The work involves piloting professional development institutes to investigate models and strategies to better prepare early childhood teachers in the areas of technology and engineering. The work involves providing modules that address content and skills mandated by the state of Massachusetts.

Key to the project is the platform development - code named Kiwi. The current Kiwi prototype uses materials that lend themselves to wooden blocks with sturdy parts that stay securely in place. The platform extends a tangible and graphical programming language. The CHERP language provides children with ways to arrange physical wooden blocks to reprogram robots - or an onscreen graphical blocks environment.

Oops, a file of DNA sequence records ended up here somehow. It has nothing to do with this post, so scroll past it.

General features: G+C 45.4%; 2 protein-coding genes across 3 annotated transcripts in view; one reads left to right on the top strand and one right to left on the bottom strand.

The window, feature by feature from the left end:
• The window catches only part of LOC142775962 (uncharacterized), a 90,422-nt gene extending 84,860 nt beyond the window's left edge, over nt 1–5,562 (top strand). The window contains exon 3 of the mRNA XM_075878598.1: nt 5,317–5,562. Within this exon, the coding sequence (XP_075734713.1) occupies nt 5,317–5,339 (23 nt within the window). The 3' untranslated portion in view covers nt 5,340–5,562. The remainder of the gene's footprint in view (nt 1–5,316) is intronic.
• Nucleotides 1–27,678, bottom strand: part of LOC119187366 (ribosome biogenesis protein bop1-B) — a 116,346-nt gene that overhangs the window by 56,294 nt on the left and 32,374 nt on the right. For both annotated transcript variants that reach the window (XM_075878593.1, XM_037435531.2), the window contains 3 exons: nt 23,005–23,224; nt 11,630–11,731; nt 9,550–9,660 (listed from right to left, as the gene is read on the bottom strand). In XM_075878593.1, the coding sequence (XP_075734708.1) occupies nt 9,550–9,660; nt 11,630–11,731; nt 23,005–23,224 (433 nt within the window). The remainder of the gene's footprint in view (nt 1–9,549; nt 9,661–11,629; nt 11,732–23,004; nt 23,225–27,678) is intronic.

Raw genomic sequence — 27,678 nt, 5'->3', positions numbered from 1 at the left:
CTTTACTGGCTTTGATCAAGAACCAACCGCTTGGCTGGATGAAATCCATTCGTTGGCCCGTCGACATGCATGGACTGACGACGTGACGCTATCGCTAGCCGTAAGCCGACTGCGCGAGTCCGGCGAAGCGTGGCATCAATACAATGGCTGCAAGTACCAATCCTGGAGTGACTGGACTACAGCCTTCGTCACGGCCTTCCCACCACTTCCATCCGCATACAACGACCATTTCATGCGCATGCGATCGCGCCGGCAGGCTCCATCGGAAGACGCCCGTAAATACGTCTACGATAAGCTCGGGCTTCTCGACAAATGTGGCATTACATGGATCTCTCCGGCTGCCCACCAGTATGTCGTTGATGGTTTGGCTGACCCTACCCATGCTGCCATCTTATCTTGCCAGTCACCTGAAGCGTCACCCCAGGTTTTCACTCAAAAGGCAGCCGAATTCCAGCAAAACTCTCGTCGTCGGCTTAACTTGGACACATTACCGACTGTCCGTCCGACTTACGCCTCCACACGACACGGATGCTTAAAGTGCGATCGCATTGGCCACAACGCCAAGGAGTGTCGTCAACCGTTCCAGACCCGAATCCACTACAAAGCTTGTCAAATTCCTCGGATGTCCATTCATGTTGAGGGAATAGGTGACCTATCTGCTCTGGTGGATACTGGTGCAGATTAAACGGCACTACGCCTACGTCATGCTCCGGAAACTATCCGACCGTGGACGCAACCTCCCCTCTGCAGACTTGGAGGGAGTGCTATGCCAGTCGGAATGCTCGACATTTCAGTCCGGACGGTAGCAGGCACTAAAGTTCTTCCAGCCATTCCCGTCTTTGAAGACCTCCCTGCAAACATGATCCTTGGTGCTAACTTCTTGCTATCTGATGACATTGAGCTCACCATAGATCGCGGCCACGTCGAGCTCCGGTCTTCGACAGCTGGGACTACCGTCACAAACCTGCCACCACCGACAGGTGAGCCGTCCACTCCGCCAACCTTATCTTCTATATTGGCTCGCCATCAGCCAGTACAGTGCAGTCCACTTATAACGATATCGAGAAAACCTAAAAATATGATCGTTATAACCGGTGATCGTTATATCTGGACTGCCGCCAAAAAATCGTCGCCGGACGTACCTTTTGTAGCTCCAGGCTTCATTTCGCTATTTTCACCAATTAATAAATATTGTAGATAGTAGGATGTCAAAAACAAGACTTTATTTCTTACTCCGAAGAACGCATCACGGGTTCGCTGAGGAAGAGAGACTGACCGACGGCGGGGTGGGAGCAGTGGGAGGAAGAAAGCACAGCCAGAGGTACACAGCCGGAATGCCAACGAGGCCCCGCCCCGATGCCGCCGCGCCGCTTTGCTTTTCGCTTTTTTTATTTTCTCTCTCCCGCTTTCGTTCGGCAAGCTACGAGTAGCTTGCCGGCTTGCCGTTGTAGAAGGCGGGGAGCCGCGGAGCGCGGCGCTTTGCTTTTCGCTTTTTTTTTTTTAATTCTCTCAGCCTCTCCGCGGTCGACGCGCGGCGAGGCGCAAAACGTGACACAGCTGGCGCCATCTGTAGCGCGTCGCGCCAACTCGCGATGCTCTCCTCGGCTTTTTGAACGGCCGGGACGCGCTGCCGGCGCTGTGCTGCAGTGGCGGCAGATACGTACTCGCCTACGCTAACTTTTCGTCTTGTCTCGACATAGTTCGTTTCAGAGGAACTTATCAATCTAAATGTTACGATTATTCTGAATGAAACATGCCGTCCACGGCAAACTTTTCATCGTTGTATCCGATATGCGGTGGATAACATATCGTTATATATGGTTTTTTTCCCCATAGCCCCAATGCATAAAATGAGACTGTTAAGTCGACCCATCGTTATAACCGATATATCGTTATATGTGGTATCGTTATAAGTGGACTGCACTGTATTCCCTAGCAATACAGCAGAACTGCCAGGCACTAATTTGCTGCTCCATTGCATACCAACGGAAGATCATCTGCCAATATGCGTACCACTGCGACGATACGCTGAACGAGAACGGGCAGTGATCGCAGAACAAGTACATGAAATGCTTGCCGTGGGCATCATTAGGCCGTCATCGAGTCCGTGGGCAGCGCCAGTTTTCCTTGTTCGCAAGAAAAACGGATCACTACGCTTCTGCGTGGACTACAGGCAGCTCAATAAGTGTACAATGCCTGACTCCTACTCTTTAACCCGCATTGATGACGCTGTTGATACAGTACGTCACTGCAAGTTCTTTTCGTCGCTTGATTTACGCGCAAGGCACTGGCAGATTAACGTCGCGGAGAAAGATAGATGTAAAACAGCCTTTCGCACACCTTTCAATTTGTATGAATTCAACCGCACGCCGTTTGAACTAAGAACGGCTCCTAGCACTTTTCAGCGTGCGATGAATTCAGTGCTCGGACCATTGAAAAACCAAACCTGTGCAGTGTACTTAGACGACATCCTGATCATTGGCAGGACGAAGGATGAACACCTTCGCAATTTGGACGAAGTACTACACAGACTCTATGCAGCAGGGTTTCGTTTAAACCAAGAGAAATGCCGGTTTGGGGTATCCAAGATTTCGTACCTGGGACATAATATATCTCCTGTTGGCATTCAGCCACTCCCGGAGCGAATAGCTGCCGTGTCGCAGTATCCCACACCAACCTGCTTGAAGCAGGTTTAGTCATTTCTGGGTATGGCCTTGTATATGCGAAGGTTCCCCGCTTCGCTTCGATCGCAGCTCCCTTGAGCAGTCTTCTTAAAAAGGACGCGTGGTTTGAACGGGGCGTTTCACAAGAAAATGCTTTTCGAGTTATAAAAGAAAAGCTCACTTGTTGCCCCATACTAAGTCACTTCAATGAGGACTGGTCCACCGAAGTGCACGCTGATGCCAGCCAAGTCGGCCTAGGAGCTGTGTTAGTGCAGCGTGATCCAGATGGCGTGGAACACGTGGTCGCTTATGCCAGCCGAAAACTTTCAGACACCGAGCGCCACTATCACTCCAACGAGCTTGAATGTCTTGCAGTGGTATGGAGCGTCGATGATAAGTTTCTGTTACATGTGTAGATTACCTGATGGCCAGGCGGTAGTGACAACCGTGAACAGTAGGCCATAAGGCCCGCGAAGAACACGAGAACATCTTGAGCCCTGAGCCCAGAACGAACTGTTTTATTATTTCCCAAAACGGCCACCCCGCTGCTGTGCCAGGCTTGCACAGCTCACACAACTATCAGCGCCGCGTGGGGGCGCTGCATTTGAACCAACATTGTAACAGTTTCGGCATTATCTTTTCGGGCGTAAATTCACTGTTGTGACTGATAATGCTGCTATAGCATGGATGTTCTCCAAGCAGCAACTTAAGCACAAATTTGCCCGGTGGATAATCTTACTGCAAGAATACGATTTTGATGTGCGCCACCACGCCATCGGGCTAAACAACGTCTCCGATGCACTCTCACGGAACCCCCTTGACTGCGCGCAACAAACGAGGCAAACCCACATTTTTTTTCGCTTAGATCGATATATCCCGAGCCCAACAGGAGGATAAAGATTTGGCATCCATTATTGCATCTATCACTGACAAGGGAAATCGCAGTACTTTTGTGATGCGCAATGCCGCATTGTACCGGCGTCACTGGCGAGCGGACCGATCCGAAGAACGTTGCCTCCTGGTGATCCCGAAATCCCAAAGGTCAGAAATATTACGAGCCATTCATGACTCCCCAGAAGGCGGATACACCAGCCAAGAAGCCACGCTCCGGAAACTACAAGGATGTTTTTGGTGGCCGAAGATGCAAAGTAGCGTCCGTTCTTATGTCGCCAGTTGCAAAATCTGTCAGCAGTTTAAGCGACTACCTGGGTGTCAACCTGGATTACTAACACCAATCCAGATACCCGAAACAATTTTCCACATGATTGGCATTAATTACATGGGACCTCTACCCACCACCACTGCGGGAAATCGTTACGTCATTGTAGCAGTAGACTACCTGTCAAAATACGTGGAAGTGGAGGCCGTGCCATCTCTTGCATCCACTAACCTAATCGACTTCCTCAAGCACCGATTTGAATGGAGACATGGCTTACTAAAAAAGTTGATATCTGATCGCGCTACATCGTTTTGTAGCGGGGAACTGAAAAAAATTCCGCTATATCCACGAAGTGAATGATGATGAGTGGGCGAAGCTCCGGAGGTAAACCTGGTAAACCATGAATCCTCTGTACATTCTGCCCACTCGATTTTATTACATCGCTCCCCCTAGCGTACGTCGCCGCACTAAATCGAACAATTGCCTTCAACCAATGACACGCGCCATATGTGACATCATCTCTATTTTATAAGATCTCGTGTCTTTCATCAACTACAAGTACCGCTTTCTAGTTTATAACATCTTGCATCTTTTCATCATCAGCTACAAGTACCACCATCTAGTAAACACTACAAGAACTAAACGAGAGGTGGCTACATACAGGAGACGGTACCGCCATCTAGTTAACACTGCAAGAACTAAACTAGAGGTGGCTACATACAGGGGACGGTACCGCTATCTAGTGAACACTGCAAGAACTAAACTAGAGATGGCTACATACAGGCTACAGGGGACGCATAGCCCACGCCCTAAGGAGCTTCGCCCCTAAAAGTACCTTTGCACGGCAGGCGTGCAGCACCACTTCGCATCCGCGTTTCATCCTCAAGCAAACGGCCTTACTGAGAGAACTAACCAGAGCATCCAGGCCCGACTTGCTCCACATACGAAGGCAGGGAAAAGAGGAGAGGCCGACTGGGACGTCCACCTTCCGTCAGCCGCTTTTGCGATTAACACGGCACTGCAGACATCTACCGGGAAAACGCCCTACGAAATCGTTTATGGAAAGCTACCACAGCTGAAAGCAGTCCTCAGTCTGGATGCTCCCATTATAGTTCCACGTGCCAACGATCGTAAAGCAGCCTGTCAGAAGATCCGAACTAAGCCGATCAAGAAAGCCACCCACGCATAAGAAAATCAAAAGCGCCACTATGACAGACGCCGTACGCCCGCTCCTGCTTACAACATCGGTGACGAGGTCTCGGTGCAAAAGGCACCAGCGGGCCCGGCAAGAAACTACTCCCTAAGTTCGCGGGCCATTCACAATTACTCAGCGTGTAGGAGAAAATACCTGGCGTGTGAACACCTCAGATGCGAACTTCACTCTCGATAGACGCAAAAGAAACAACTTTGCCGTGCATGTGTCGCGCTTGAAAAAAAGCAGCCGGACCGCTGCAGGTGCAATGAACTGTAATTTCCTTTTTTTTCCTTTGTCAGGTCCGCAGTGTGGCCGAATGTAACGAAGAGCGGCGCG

EASE Lab Members

Amon Millner
Director, Visiting Assistant Professor of Computing Innovation.

Susie Grimshaw, Brian Liebson, Alison Berkowitz, and Myles Cooper

Past Members.

Lifegraph Lab Team
Students of the EASE sublab called Lifegraph included: Tim Ryan, Jialiya Huang, Margaret-Ann Seger, Paul Booth, Jon McKay, and Shane Moon. Now at Technical Machine.

Andrea Cuadra